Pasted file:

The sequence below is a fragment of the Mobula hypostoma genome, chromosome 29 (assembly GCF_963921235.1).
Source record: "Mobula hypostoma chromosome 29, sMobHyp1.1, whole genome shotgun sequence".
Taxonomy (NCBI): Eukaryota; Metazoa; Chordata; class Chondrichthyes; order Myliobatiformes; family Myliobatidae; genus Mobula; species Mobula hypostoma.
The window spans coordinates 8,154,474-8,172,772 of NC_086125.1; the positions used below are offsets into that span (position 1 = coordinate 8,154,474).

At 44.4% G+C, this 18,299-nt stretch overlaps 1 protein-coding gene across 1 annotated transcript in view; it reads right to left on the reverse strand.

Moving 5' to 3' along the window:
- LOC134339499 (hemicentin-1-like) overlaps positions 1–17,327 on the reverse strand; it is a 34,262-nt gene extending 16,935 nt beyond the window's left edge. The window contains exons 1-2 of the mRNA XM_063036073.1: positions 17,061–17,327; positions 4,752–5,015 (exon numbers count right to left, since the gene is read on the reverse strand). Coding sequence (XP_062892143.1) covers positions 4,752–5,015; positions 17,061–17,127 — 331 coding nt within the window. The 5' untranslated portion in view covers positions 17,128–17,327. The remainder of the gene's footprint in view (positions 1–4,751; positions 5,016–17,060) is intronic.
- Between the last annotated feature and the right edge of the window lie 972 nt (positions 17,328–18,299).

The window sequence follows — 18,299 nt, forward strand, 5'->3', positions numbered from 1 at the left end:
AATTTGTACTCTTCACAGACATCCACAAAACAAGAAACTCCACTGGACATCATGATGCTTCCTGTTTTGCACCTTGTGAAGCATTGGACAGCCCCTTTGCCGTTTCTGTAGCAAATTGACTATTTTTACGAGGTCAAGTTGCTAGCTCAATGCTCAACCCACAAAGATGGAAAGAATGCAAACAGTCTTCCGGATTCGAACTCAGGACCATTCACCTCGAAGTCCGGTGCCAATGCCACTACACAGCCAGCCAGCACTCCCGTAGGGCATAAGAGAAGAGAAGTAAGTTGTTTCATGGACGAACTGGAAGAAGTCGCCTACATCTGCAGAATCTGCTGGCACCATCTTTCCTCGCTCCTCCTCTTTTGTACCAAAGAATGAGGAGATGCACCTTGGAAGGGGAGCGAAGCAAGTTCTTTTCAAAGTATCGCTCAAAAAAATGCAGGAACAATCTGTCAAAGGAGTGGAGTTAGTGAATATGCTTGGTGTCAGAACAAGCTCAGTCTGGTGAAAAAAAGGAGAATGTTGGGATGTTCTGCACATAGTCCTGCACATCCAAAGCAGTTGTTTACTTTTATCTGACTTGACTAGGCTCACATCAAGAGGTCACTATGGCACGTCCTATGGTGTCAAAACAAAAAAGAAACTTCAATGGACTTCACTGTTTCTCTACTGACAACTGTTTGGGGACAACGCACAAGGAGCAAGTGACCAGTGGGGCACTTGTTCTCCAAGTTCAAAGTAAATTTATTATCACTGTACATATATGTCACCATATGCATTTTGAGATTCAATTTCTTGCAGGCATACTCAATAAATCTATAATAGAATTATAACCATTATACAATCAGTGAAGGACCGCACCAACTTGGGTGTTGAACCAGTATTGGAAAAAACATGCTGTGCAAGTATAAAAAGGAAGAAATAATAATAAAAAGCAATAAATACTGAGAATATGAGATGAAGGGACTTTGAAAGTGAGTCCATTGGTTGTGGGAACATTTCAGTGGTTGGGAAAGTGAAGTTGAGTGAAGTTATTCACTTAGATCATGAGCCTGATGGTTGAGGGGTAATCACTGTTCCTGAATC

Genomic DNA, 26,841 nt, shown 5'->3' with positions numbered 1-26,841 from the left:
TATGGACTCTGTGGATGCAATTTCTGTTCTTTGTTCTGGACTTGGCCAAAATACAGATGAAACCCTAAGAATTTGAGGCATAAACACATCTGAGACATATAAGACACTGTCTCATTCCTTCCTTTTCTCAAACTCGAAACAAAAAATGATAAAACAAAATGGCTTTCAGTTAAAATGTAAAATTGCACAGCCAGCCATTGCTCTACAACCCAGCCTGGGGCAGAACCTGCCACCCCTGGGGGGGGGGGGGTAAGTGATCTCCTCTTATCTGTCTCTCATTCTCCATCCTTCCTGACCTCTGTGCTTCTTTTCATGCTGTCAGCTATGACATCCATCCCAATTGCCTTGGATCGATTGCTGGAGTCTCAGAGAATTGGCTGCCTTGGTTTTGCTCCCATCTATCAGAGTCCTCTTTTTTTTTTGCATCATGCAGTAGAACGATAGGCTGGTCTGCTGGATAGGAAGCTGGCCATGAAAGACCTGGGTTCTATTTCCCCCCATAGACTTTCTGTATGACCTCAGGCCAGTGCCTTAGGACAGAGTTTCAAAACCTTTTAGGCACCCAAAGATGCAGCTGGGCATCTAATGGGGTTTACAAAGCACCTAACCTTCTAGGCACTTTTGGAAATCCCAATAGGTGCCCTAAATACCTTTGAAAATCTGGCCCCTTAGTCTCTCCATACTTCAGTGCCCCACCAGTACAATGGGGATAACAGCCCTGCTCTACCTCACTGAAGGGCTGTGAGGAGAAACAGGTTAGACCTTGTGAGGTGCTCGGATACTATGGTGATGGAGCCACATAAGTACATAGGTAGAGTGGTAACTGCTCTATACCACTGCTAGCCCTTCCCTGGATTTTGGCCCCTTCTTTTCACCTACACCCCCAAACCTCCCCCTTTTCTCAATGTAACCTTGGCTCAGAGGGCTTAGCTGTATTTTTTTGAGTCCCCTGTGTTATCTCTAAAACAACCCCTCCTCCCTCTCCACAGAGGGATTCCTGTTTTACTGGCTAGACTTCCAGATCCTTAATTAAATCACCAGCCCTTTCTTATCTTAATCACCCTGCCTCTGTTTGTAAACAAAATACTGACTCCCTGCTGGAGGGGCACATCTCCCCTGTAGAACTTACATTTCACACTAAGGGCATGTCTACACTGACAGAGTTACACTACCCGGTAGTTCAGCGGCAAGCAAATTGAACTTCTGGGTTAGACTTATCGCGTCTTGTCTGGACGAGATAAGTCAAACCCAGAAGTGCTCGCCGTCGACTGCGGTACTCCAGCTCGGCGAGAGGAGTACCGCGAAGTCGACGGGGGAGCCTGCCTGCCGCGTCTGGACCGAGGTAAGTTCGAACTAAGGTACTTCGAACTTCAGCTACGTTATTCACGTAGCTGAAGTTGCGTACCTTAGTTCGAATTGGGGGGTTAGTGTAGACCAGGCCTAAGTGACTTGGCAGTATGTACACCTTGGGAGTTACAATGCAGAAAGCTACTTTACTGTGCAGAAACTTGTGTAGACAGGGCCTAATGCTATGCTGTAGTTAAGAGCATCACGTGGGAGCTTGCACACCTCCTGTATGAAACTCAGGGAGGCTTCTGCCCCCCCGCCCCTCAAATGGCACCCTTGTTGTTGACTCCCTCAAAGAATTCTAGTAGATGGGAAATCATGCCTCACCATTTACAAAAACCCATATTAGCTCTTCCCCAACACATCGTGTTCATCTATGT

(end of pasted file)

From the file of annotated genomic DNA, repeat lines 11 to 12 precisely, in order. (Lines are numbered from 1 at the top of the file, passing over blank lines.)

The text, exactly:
Genomic DNA, 26,841 nt, shown 5'->3' with positions numbered 1-26,841 from the left:
TATGGACTCTGTGGATGCAATTTCTGTTCTTTGTTCTGGACTTGGCCAAAATACAGATGAAACCCTAAGAATTTGAGGCATAAACACATCTGAGACATATAAGACACTGTCTCATTCCTTCCTTTTCTCAAACTCGAAACAAAAAATGATAAAACAAAATGGCTTTCAGTTAAAATGTAAAATTGCACAGCCAGCCATTGCTCTACAACCCAGCCTGGGGCAGAACCTGCCACCCCTGGGGGGGGGGGGGTAAGTGATCTCCTCTTATCTGTCTCTCATTCTCCATCCTTCCTGACCTCTGTGCTTCTTTTCATGCTGTCAGCTATGACATCCATCCCAATTGCCTTGGATCGATTGCTGGAGTCTCAGAGAATTGGCTGCCTTGGTTTTGCTCCCATCTATCAGAGTCCTCTTTTTTTTTTGCATCATGCAGTAGAACGATAGGCTGGTCTGCTGGATAGGAAGCTGGCCATGAAAGACCTGGGTTCTATTTCCCCCCATAGACTTTCTGTATGACCTCAGGCCAGTGCCTTAGGACAGAGTTTCAAAACCTTTTAGGCACCCAAAGATGCAGCTGGGCATCTAATGGGGTTTACAAAGCACCTAACCTTCTAGGCACTTTTGGAAATCCCAATAGGTGCCCTAAATACCTTTGAAAATCTGGCCCCTTAGTCTCTCCATACTTCAGTGCCCCACCAGTACAATGGGGATAACAGCCCTGCTCTACCTCACTGAAGGGCTGTGAGGAGAAACAGGTTAGACCTTGTGAGGTGCTCGGATACTATGGTGATGGAGCCACATAAGTACATAGGTAGAGTGGTAACTGCTCTATACCACTGCTAGCCCTTCCCTGGATTTTGGCCCCTTCTTTTCACCTACACCCCCAAACCTCCCCCTTTTCTCAATGTAACCTTGGCTCAGAGGGCTTAGCTGTATTTTTTTGAGTCCCCTGTGTTATCTCTAAAACAACCCCTCCTCCCTCTCCACAGAGGGATTCCTGTTTTACTGGCTAGACTTCCAGATCCTTAATTAAATCACCAGCCCTTTCTTATCTTAATCACCCTGCCTCTGTTTGTAAACAAAATACTGACTCCCTGCTGGAGGGGCACATCTCCCCTGTAGAACTTACATTTCACACTAAGGGCATGTCTACACTGACAGAGTTACACTACCCGGTAGTTCAGCGGCAAGCAAATTGAACTTCTGGGTTAGACTTATCGCGTCTTGTCTGGACGAGATAAGTCAAACCCAGAAGTGCTCGCCGTCGACTGCGGTACTCCAGCTCGGCGAGAGGAGTACCGCGAAGTCGACGGGGGAGCCTGCCTGCCGCGTCTGGACCGAGGTAAGTTCGAACTAAGGTACTTCGAACTTCAGCTACGTTATTCACGTAGCTGAAGTTGCGTACCTTAGTTCGAATTGGGGGGTTAGTGTAGACCAGGCCTAAGTGACTTGGCAGTATGTACACCTTGGGAGTTACAATGCAGAAAGCTACTTTACTGTGCAGAAACTTGTGTAGACAGGGCCTAATGCTATGCTGTAGTTAAGAGCATCACGTGGGAGCTTGCACACCTCCTGTATGAAACTCAGGGAGGCTTCTGCCCCCCCGCCCCTCAAATGGCACCCTTGTTGTTGACTCCCTCAAAGAATTCTAGTAGATGGGAAATCATGCCTCACCATTTACAAAAACCCATATTAGCTCTTCCCCAACACATCGTGTTCATCTATGT